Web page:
The standards achieved by OperaUpClose grow richer by the year and in many respects this Eugene Onegin is the best work they’ve yet done. Lucy Bradley‘s production is intense and multi-layered, designs by Rosanna Vize are fresh and inventive, and the ten-strong cast is without exception exceptional. Moreover, cellist Alison Holford and violinist James Widden have created an artful reduction of the opera’s sweeping score for just four players: themselves plus piano and clarinet.
But it’s broken-backed. OUC’s artistic director Robin Norton-Hale has updated Tchaikovsky’s romantic opera to Britain in the 1960s and fitted it to a libretto of her own devising that has a strongly feminist slant. In so doing she has set herself a series of narrative hurdles that she surmounts with considerable ingenuity; but, crucially, while Pushkin’s tale survives, its essential scale is lost.
Lost, too, is the character of Prince Gremin, about whom more anon.
The opera starts smartly enough, set not on a Russian estate but in a suburban English garden that moves indoors with a satisfying flourish. However, once we reach the wrecking ball scene (here more a wrecking birthday party) the concept begins to crumble. A ball that replaces chandeliers and grandeur with finger food and small talk struggles to accommodate the cuckolding of Lensky, a good chap who loves the heroine’s sister but is driven to challenge his erstwhile friend Onegin to a duel (here a ‘fight’). The knife battle that ensues feels disproportionate: it’s insufficiently motivated by past deeds and, with no urban gangs involved, not quite British.
Norton-Hale has bridled against letting the heroine Tatyana grow to become the trophy wife of an aging aristocrat so she makes her a successful novelist instead. This has entailed snipping her husband Prince Gremin from the opera altogether, and with him the touching aria he sings in the penultimate scene.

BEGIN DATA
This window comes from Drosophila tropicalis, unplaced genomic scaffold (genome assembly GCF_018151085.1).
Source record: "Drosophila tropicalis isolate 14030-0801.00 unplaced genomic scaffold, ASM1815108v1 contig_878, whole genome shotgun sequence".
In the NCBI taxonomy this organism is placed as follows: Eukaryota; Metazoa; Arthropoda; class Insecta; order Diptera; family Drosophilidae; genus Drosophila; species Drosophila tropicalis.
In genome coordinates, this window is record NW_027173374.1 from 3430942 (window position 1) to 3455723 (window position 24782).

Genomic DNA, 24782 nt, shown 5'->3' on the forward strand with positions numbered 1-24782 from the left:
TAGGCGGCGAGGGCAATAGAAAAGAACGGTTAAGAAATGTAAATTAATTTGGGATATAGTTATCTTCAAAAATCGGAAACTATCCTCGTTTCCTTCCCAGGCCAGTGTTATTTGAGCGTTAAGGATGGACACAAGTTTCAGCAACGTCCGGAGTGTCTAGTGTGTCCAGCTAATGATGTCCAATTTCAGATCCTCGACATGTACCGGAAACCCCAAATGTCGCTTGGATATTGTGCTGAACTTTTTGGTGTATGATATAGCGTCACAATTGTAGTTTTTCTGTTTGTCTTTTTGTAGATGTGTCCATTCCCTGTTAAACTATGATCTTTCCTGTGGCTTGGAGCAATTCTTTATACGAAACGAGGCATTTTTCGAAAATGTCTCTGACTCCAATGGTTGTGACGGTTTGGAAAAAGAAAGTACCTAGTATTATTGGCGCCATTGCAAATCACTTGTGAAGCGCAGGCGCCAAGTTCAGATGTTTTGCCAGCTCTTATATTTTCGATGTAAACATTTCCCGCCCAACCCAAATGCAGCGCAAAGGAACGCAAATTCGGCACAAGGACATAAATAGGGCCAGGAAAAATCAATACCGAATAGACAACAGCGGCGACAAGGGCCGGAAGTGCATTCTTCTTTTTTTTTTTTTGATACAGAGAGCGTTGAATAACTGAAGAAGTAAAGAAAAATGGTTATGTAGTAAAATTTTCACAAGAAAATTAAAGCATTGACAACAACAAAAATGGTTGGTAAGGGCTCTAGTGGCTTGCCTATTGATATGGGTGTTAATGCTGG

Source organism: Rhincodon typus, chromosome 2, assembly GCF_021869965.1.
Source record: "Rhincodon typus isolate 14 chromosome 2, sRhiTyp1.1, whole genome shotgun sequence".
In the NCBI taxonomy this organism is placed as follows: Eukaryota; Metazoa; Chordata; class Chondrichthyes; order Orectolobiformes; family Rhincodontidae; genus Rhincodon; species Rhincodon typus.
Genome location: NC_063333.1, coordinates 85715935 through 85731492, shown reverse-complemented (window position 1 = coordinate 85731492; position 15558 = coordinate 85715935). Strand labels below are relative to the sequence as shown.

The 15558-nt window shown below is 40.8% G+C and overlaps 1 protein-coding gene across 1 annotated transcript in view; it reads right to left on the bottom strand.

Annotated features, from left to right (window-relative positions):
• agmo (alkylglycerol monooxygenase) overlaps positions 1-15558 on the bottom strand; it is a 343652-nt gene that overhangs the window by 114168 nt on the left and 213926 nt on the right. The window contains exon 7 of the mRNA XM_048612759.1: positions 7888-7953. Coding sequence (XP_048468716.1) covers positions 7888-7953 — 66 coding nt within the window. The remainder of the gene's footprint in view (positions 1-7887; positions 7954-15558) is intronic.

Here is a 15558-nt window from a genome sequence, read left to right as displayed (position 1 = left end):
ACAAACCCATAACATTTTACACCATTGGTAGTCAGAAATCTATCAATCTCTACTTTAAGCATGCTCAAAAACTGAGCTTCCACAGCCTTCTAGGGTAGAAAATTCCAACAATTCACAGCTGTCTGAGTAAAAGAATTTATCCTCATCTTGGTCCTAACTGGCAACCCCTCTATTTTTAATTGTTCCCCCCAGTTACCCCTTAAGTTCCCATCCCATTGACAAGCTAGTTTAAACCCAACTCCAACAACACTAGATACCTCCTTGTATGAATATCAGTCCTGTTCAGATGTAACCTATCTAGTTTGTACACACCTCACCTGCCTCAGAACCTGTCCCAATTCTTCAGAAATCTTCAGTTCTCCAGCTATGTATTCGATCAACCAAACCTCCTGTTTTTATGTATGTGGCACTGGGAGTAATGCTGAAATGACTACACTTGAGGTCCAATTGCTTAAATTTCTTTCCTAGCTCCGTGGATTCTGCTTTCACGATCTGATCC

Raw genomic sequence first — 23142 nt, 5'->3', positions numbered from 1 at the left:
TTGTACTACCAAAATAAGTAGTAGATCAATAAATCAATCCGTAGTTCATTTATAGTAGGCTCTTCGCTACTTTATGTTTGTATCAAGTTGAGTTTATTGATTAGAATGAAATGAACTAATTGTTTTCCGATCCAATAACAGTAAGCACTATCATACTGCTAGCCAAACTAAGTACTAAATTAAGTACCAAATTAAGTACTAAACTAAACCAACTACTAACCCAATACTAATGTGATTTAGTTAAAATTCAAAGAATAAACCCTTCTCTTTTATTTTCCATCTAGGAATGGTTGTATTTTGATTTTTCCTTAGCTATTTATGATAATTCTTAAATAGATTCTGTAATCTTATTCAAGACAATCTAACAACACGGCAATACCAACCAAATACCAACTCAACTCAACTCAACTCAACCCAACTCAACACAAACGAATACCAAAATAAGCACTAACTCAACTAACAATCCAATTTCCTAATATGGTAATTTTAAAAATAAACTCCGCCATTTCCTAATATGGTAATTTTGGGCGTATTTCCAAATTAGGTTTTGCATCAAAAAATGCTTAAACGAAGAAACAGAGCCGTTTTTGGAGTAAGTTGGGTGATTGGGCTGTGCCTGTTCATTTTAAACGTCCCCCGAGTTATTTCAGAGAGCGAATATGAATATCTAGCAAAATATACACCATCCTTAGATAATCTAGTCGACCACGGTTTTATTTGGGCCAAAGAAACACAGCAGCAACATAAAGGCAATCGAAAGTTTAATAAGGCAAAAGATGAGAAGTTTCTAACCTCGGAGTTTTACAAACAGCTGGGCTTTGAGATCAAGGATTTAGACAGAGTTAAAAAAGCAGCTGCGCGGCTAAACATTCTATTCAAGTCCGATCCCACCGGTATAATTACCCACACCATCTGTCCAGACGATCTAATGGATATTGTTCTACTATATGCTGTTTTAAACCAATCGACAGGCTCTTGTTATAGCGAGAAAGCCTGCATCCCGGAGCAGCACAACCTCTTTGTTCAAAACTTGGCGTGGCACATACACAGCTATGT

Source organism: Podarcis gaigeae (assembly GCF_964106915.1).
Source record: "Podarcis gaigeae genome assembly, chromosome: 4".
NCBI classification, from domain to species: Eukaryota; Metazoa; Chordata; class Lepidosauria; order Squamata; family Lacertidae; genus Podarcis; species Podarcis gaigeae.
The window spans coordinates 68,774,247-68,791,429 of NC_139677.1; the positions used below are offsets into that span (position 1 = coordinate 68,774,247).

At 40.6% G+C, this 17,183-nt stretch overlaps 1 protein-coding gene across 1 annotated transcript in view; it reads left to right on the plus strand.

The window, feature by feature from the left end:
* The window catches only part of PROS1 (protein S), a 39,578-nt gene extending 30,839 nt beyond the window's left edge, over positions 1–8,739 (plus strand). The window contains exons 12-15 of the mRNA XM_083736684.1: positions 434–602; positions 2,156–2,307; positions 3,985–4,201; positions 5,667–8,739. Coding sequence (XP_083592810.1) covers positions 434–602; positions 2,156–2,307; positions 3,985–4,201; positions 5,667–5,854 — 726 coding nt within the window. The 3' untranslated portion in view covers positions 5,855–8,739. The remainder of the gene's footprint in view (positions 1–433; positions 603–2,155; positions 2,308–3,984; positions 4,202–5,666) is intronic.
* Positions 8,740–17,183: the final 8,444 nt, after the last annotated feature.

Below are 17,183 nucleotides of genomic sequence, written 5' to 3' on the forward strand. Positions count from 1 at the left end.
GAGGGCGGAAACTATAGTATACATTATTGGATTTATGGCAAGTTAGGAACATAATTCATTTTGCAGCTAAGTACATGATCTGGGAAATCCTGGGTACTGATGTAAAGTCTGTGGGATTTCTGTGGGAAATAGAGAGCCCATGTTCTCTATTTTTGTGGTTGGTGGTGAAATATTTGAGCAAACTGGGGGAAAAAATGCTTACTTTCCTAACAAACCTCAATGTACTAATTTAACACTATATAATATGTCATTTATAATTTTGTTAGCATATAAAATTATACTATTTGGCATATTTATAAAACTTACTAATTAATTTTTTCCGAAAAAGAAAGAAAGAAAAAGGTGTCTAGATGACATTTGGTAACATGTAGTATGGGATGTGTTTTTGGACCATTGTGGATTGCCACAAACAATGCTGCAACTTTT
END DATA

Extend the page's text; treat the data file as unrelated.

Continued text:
Not only is this excision musically regrettable, in Tatyana’s final rejection of Onegin it’s dramatically catastrophic – because it removes her dedication to a higher cause than love. Instead, despite her feelings for Onegin she elects to live on her own terms. Plausible, yes, but hardly operatic.
Nevertheless, this Eugene Onegin deserves to give the Arcola its pre-Christmas rush. Visually it’s well realised, with proper snow and the cleverest floor in theatreland, and it boasts performances that range from solid to scintillating. Felicity Buckland is a feisty Olga, while Flora McIntosh does wonders with the underwritten character of Evie, aka Tchaikovsky’s Filipyevna, here no longer an ancient nurse but the youthful companion of Larina (Kathryn Hannah).
Principals are double-cast, and the trio I saw were red hot. Soprano Lucy Hall found all the juice in Tatyana’s letter scene while Felix Kemp‘s light baritone allowed him the freedom to express floods of natural emotion during Onegin’s descent from disdain to desperation. But it was Anthony Flaum who stole the bouquets. The tenor’s ringing accounts of Lensky’s arias had pathos, depth and truth, and many’s the singer who could learn from his accomplished body language. He made it easy to root for the underdog.
Eugene Onegin runs at the Arcola until 23 December.